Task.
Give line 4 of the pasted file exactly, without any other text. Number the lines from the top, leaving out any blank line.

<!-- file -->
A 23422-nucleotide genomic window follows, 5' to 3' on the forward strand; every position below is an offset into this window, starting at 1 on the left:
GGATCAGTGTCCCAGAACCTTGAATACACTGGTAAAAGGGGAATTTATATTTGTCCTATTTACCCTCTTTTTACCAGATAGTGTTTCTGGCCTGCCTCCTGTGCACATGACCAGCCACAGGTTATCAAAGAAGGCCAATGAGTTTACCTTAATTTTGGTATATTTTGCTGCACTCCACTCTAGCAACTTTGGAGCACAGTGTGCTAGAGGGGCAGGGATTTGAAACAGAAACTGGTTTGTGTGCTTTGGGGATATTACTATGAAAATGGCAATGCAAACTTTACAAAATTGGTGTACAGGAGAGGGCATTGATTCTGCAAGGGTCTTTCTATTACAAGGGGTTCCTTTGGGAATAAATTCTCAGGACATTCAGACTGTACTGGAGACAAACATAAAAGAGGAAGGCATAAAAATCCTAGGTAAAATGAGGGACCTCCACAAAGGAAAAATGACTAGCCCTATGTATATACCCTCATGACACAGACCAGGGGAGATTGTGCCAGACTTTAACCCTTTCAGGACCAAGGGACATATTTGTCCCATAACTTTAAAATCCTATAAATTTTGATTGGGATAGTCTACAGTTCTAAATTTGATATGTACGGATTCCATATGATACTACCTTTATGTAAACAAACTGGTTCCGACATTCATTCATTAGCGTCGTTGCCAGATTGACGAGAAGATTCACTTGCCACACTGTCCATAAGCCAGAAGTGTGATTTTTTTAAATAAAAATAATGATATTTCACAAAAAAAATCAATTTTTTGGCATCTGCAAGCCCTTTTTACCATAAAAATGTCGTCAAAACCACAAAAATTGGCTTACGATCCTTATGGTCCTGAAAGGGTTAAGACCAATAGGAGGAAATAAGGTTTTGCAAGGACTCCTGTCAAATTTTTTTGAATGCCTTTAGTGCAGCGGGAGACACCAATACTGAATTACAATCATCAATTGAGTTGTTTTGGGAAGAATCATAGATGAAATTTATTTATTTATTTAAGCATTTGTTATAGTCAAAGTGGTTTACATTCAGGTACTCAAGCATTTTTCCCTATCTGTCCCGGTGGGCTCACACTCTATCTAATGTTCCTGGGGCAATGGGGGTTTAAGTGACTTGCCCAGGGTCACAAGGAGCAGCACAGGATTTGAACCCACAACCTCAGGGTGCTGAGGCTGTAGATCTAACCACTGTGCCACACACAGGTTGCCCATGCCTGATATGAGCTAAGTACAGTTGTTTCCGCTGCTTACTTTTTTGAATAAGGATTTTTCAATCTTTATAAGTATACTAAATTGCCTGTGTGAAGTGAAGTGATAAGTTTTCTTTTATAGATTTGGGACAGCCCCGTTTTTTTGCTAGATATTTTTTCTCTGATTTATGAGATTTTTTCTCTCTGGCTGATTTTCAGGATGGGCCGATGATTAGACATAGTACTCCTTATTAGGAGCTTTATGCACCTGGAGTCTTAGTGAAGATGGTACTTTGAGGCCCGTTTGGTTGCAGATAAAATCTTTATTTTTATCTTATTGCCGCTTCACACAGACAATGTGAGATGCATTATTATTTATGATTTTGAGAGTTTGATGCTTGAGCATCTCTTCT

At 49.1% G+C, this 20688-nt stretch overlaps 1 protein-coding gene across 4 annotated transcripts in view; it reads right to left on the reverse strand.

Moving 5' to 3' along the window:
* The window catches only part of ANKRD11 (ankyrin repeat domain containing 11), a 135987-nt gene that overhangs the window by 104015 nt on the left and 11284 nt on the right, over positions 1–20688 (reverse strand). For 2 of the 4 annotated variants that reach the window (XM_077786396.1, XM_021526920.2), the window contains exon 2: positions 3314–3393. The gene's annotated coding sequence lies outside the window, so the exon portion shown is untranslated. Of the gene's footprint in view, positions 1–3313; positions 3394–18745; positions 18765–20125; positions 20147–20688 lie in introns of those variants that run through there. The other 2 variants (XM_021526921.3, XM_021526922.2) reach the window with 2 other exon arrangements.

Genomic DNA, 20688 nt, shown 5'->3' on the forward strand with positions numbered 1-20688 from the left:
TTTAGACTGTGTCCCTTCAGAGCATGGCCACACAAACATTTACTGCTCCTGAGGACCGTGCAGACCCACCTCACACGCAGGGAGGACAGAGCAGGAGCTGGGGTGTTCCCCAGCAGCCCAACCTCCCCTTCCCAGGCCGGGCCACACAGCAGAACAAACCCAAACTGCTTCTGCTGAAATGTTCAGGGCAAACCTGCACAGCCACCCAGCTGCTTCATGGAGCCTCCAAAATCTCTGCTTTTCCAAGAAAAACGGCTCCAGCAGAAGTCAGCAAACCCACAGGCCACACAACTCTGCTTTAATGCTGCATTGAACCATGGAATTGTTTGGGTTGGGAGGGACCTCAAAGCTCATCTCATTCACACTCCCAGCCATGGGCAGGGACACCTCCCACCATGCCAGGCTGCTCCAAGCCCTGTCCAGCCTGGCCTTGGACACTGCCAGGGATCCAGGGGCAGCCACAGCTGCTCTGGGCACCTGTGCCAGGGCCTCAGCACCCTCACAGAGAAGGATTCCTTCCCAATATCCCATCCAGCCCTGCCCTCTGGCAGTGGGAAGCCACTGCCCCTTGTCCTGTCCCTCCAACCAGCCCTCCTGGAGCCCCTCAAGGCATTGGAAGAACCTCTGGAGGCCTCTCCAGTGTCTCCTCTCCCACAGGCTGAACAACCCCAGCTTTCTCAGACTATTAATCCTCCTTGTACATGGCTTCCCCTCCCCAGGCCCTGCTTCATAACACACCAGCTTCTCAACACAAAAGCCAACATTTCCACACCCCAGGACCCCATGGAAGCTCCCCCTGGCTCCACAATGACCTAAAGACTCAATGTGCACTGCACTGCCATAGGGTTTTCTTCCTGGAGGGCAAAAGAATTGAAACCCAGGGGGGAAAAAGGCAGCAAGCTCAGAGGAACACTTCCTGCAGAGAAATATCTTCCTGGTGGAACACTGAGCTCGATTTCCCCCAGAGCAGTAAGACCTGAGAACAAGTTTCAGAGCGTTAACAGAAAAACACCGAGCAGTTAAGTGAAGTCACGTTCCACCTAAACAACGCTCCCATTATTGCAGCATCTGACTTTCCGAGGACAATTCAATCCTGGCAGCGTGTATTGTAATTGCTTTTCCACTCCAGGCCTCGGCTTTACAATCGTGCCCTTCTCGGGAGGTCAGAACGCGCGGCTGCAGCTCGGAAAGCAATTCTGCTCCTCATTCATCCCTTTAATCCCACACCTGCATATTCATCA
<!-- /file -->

Moving 5' to 3' along the window: